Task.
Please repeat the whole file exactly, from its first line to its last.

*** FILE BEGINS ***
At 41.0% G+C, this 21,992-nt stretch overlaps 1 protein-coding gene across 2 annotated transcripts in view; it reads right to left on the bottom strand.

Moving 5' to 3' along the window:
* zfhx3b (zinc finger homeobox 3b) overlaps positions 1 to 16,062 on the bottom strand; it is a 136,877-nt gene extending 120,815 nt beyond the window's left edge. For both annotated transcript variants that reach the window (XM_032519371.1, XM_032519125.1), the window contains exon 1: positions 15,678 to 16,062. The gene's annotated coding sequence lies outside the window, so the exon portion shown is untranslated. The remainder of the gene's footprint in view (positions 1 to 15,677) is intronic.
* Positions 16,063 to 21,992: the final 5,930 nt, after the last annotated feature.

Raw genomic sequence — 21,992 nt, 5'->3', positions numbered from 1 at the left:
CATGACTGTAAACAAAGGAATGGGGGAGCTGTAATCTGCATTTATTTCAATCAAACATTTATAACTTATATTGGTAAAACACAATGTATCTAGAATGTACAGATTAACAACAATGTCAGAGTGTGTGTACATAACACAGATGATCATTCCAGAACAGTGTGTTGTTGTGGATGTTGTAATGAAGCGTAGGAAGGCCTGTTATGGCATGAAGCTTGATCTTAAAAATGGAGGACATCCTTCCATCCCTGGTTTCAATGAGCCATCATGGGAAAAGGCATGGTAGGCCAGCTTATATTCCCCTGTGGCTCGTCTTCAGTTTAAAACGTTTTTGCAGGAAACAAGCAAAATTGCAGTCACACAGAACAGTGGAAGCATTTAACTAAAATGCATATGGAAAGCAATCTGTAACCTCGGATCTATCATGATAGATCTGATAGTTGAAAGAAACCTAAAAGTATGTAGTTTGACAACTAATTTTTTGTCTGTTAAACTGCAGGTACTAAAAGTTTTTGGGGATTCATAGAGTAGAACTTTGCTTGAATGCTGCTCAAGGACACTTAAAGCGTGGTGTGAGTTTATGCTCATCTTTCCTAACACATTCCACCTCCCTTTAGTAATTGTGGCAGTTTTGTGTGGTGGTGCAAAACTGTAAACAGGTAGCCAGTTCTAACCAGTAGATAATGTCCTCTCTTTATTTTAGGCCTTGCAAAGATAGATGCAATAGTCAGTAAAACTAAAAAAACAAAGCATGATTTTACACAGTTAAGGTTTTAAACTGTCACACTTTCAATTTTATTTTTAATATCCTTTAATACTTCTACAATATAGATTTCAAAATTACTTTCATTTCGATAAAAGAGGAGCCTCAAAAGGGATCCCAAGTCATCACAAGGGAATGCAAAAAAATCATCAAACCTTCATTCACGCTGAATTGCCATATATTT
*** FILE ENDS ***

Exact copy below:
At 41.0% G+C, this 21,992-nt stretch overlaps 1 protein-coding gene across 2 annotated transcripts in view; it reads right to left on the bottom strand.

Moving 5' to 3' along the window:
* zfhx3b (zinc finger homeobox 3b) overlaps positions 1 to 16,062 on the bottom strand; it is a 136,877-nt gene extending 120,815 nt beyond the window's left edge. For both annotated transcript variants that reach the window (XM_032519371.1, XM_032519125.1), the window contains exon 1: positions 15,678 to 16,062. The gene's annotated coding sequence lies outside the window, so the exon portion shown is untranslated. The remainder of the gene's footprint in view (positions 1 to 15,677) is intronic.
* Positions 16,063 to 21,992: the final 5,930 nt, after the last annotated feature.

Raw genomic sequence — 21,992 nt, 5'->3', positions numbered from 1 at the left:
CATGACTGTAAACAAAGGAATGGGGGAGCTGTAATCTGCATTTATTTCAATCAAACATTTATAACTTATATTGGTAAAACACAATGTATCTAGAATGTACAGATTAACAACAATGTCAGAGTGTGTGTACATAACACAGATGATCATTCCAGAACAGTGTGTTGTTGTGGATGTTGTAATGAAGCGTAGGAAGGCCTGTTATGGCATGAAGCTTGATCTTAAAAATGGAGGACATCCTTCCATCCCTGGTTTCAATGAGCCATCATGGGAAAAGGCATGGTAGGCCAGCTTATATTCCCCTGTGGCTCGTCTTCAGTTTAAAACGTTTTTGCAGGAAACAAGCAAAATTGCAGTCACACAGAACAGTGGAAGCATTTAACTAAAATGCATATGGAAAGCAATCTGTAACCTCGGATCTATCATGATAGATCTGATAGTTGAAAGAAACCTAAAAGTATGTAGTTTGACAACTAATTTTTTGTCTGTTAAACTGCAGGTACTAAAAGTTTTTGGGGATTCATAGAGTAGAACTTTGCTTGAATGCTGCTCAAGGACACTTAAAGCGTGGTGTGAGTTTATGCTCATCTTTCCTAACACATTCCACCTCCCTTTAGTAATTGTGGCAGTTTTGTGTGGTGGTGCAAAACTGTAAACAGGTAGCCAGTTCTAACCAGTAGATAATGTCCTCTCTTTATTTTAGGCCTTGCAAAGATAGATGCAATAGTCAGTAAAACTAAAAAAACAAAGCATGATTTTACACAGTTAAGGTTTTAAACTGTCACACTTTCAATTTTATTTTTAATATCCTTTAATACTTCTACAATATAGATTTCAAAATTACTTTCATTTCGATAAAAGAGGAGCCTCAAAAGGGATCCCAAGTCATCACAAGGGAATGCAAAAAAATCATCAAACCTTCATTCACGCTGAATTGCCATATATTT